Delineating Appearances: Portrait Painting
Text by Professor Lin Changte, Department of Fine Arts, National Taiwan Normal University
Photograph of Empress Wanrong
(Source: National Palace Museum)
Gobulo Wanrong was born in a turbulent era. As the last empress of China during the Qing Dynasty, she was thrust upon the historical stage under shiny spotlights. By now, however, the curtain has long risen and fallen, and what remains of Empress Wanrong are just some accounts of the vicissitudes of her life and a few pictures. Nowadays, we can sketch out her life based on the images of her catalogued in the NBINet. But how did people record the appearance of a person before photography was introduced to the East?
Half-length portrait of Empress Xiaocigao, Ming Dynasty
(Source: National Palace Museum)
An early example of Chinese portrait painting is the Silk Painting Depicting a Man Riding a Dragon dating from the Warring States Period. It depicts the profile of a scholar-official from the State of Chu (the tomb occupant) ascending to heaven on a dragon. His calm demeanor is presented by graceful and simple lines. A later example is the Silk Painting from Tomb No. 3 of Han Dynasty in Mawangdui (in Changsha) dating from the Western Han Dynasty. It illustrates how the wife of the Marquis of Dai Licang, leaves earth to ascend to heaven. This painting is in the form of a funeral banner, and its flying characters are executed in a fine linear style, showing the seriousness and delicate elements of the painting that are unlike the meticulously painted portraits of nobles. As for the Han Dynasty portrait stones, they demonstrate the daily life of ordinary people and historical events such as archery, harvesting, salt mining, and Jing Ke’s attempted assassination of the King of Qin Dynasty. Figures on these portrait stones are rustic but true to life. As one can see, Chinese portrait painting, like its Western counterpart, has also enjoyed a long history, but its subtle and simple charm is radically different from the tradition of nudity in the West.
Gu Kaizhi once commented on portrait painting by saying that “Of all paintings, portraits are the most difficult, followed by landscapes, then by dog and horse paintings. Unlike physical buildings and objects, whose outward appearances are all that matter, paintings must present the inner essence of their subjects through the artists’ imagination and interpretation.” If portrait painting is the toughest genre to master, why do so many artists still bury themselves in the art of portrait painting? The reason lies in that portrait painting carries social, religious, historical, educational, and memorial significance. Each type of portrait serves a specific purpose. For instance, genre paintings such as Along the River During the Qingming Festival, The Knick-knack Peddler, and Children at Play represent scenes from everyday life. Portraits of emperors and kings show the imperial authority of past rulers.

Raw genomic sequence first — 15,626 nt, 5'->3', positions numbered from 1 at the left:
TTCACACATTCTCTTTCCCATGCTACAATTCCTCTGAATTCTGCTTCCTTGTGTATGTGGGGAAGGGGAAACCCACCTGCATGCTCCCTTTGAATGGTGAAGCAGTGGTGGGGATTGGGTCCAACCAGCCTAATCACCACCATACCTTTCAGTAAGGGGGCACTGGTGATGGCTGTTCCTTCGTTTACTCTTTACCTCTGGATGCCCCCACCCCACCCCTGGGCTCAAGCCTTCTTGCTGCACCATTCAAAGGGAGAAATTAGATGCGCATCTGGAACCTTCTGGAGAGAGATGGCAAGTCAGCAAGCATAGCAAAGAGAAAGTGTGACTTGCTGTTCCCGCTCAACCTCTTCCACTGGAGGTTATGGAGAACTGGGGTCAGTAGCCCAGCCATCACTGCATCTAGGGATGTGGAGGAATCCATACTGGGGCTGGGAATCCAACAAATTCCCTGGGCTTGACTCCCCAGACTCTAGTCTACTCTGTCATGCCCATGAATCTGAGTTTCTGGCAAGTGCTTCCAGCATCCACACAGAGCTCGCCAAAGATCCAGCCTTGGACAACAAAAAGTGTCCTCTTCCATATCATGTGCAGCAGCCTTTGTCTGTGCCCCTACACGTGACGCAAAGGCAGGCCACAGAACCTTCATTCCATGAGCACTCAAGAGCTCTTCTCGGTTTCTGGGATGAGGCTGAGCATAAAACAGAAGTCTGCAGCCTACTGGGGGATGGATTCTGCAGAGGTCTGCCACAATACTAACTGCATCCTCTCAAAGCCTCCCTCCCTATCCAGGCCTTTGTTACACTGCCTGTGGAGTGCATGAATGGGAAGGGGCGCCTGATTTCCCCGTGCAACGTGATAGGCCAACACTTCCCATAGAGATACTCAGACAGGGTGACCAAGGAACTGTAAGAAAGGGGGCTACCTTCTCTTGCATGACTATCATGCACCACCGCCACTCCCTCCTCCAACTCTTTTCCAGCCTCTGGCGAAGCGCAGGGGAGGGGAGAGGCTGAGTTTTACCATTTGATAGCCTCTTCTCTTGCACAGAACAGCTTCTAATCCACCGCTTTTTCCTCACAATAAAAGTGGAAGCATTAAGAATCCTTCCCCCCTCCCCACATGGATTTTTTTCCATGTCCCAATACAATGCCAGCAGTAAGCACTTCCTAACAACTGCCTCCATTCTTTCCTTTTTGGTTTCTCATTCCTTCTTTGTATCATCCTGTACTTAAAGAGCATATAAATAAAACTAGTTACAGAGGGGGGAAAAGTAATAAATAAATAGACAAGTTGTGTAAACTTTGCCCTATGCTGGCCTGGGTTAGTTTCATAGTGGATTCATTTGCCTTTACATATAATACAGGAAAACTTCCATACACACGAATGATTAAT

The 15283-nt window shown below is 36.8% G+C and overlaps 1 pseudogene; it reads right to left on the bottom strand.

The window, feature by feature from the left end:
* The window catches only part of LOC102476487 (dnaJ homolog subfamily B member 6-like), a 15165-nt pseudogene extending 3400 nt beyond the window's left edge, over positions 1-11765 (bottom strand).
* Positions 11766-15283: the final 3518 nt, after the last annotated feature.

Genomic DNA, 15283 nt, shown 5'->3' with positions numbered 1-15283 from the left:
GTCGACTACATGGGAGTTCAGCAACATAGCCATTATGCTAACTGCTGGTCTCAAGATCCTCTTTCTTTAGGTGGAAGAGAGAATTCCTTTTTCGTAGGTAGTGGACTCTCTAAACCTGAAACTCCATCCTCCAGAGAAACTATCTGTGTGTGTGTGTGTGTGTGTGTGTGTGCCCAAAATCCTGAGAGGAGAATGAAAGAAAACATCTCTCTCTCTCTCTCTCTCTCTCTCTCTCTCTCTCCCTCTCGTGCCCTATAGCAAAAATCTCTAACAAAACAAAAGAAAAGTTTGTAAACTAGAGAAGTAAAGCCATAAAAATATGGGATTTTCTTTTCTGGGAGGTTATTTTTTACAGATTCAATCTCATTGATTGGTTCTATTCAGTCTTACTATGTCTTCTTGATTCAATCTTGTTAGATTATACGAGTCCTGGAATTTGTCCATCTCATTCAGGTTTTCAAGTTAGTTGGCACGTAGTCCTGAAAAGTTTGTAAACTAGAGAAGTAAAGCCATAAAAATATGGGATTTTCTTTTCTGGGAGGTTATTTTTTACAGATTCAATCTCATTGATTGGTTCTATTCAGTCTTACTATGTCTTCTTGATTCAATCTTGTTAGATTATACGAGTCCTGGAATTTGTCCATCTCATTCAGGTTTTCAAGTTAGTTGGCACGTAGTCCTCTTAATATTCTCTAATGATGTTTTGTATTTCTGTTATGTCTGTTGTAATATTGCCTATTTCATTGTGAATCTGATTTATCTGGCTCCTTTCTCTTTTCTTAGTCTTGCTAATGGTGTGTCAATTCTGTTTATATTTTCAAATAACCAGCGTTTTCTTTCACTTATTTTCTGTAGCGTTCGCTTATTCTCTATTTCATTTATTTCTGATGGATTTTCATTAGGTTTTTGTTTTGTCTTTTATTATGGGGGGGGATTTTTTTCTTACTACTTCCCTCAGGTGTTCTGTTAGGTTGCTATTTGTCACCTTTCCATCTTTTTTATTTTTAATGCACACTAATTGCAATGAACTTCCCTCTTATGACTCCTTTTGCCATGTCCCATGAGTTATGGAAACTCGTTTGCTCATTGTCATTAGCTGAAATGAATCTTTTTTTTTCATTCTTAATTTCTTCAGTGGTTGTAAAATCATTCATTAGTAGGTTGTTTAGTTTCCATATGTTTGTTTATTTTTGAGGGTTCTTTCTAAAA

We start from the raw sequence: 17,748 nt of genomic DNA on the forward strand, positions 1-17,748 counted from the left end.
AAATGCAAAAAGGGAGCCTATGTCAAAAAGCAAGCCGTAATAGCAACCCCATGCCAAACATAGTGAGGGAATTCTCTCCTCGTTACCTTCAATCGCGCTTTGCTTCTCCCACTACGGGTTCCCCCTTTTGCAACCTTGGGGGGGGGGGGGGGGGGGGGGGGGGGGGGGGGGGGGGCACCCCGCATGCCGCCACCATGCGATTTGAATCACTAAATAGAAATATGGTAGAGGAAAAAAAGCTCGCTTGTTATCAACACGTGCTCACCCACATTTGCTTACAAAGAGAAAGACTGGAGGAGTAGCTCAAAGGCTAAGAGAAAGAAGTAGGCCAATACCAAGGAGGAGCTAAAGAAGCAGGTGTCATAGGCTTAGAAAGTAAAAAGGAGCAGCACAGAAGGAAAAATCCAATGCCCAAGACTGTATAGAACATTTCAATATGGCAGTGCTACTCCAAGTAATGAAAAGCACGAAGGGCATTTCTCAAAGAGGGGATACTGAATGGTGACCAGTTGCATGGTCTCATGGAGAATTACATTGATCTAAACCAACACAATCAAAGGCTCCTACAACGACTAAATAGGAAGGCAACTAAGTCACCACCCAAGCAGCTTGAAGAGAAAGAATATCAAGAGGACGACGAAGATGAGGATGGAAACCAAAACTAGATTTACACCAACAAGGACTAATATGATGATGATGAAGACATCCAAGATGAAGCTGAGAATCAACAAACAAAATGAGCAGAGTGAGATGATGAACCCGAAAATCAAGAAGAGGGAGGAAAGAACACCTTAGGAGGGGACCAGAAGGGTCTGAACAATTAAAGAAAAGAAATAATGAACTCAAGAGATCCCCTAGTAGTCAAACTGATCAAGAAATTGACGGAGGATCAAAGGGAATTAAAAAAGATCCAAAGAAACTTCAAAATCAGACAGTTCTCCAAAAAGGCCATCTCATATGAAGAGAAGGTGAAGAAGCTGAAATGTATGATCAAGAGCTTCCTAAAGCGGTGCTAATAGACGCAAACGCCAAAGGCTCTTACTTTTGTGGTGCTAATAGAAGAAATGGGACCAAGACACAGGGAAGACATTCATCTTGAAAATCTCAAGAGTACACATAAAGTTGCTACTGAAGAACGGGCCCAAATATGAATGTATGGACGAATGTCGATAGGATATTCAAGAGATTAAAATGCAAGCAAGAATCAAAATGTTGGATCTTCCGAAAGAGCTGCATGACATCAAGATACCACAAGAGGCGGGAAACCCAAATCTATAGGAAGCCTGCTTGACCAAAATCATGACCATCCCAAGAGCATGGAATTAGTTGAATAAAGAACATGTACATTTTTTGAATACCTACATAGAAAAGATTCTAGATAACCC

Religious paintings such as the Water Land Dharma Function and murals in the Dunhuang caves, which depict the Jataka tales, the paradise of the Pure Land, and flying apsaras, base their motifs on Taoist/Buddhist stories and doctrines, and the figures look majestic. Educational painting is typified by the Twenty-Four Filial Exemplars, which aims at cementing human relationships and social order. As for portrait painting, it is a genre in figure painting that covers the narrowest range of subjects but is the most important means of memorialization. 
Children at Play from the Song Dynasty
(Source: National Palace Museum)
Artists throughout the history of art, out of humanitarian concerns, have been using human figures to deliver messages about social phenomena, religion, history, politics, literature, drama, military operations, and so on. They left precious pictorial records of the times prior to the invention of photography and provide a concrete basis for research and the reconstruction of human history. Even a small portrait is of great memorial importance to posterity. 
Human society has changed significantly over time. Today, the use of photography reaches far and wide, but hand-painted portraits still contain artistic value that is irreplaceable. Additional secrets of portrait painting can be found in the NBINet, a treasure trove of kings’ and queens’ portraits.